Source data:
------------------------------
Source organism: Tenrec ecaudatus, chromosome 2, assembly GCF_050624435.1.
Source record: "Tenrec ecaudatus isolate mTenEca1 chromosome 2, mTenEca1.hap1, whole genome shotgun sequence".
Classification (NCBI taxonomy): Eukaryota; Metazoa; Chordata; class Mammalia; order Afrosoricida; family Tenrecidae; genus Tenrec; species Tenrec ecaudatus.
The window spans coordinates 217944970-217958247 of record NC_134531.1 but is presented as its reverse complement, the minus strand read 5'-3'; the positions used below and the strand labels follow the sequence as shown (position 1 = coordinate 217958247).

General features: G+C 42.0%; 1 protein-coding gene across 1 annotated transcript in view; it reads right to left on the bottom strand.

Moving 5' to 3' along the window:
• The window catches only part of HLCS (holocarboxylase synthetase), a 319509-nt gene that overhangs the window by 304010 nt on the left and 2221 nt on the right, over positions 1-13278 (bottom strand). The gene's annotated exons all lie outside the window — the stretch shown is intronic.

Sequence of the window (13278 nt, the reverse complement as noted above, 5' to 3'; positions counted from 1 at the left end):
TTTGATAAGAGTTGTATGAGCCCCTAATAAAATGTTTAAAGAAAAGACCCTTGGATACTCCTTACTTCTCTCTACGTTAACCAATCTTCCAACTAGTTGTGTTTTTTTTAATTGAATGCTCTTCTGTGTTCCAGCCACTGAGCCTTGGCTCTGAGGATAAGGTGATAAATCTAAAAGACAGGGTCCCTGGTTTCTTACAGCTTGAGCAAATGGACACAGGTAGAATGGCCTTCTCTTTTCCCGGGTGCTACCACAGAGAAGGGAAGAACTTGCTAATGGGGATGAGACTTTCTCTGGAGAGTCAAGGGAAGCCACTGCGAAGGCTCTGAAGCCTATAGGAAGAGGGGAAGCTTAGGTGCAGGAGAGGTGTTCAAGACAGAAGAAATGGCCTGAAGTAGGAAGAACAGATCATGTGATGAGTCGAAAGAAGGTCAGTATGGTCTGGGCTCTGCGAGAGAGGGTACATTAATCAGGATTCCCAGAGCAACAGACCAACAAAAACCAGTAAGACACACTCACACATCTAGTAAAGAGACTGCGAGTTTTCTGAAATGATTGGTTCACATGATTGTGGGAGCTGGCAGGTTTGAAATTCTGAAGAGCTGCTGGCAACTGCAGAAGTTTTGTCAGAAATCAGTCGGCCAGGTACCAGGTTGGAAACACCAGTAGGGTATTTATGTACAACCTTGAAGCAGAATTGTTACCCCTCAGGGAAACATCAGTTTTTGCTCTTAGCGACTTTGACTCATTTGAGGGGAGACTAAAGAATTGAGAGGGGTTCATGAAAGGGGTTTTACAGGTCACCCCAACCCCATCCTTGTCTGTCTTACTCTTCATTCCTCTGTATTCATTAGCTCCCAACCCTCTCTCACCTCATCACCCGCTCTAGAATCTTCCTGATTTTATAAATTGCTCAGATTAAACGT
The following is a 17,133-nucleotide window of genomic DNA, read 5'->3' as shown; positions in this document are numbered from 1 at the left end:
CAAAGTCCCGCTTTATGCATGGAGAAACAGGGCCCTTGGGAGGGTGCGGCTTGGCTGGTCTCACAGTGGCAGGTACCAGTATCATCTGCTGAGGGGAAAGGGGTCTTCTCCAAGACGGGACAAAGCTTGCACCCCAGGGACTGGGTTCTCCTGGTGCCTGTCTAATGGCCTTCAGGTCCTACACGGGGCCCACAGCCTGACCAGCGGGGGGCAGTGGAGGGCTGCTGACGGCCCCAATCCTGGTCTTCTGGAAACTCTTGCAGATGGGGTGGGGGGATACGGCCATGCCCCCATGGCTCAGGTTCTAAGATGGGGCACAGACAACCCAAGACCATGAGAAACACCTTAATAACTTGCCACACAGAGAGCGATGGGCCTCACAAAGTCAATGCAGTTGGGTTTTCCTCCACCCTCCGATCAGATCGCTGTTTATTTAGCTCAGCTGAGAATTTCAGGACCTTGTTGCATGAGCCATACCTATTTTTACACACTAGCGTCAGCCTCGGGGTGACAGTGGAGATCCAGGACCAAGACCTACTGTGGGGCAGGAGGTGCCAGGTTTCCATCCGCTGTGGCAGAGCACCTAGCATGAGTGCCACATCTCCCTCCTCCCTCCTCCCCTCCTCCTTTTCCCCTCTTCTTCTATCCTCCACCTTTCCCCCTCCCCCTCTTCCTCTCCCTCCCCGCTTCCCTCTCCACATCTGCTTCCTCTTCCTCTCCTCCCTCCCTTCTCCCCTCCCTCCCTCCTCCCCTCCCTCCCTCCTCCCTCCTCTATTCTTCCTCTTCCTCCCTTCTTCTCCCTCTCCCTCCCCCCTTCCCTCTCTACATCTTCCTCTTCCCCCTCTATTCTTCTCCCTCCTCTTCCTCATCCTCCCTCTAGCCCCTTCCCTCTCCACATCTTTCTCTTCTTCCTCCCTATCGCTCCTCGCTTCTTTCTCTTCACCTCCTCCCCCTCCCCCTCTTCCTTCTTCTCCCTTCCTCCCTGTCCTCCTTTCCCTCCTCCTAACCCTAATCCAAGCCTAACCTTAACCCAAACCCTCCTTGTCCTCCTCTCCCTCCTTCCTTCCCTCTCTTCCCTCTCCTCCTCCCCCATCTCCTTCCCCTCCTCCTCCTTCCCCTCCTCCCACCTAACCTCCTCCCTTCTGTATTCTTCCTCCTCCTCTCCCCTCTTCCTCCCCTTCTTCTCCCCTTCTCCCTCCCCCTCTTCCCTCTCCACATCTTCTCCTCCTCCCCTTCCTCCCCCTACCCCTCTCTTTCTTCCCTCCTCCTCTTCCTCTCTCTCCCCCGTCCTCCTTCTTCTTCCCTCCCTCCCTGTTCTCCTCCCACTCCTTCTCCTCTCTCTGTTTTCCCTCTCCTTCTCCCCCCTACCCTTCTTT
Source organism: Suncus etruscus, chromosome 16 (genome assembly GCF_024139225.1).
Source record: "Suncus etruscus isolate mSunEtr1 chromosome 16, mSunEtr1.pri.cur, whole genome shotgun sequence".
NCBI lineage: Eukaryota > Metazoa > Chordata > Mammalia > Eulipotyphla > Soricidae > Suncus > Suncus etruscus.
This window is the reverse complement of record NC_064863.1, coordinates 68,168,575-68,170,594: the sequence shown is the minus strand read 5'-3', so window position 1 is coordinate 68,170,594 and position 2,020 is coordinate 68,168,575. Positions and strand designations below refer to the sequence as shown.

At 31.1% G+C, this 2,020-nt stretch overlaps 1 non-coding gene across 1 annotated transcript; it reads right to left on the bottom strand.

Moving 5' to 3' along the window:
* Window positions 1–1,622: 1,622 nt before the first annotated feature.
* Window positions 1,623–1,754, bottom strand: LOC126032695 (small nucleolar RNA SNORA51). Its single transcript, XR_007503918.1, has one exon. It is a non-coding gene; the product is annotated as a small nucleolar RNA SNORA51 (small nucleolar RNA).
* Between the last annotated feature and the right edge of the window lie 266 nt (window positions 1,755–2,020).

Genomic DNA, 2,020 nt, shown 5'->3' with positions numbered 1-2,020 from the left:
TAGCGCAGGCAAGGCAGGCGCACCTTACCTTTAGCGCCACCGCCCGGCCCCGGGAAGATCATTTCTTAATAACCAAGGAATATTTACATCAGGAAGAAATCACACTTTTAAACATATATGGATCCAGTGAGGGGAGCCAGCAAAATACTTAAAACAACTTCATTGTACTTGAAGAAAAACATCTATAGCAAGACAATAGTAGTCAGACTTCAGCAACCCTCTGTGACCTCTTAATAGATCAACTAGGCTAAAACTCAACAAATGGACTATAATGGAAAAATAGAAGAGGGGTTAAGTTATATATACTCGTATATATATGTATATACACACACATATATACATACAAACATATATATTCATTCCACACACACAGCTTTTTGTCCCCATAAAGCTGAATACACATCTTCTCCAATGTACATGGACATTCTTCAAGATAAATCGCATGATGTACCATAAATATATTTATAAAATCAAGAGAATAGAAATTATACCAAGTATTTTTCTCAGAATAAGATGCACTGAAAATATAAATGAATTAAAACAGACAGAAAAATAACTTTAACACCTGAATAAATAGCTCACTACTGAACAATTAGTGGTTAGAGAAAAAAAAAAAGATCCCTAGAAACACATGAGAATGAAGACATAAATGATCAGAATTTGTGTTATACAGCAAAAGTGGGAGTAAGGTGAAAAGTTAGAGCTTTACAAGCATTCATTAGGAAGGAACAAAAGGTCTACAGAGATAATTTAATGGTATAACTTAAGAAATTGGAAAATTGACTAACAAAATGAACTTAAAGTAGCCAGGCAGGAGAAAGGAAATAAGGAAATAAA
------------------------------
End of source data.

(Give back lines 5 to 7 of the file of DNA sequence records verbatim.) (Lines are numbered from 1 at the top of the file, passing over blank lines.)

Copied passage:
General features: G+C 42.0%; 1 protein-coding gene across 1 annotated transcript in view; it reads right to left on the bottom strand.

Moving 5' to 3' along the window:
• The window catches only part of HLCS (holocarboxylase synthetase), a 319509-nt gene that overhangs the window by 304010 nt on the left and 2221 nt on the right, over positions 1-13278 (bottom strand). The gene's annotated exons all lie outside the window — the stretch shown is intronic.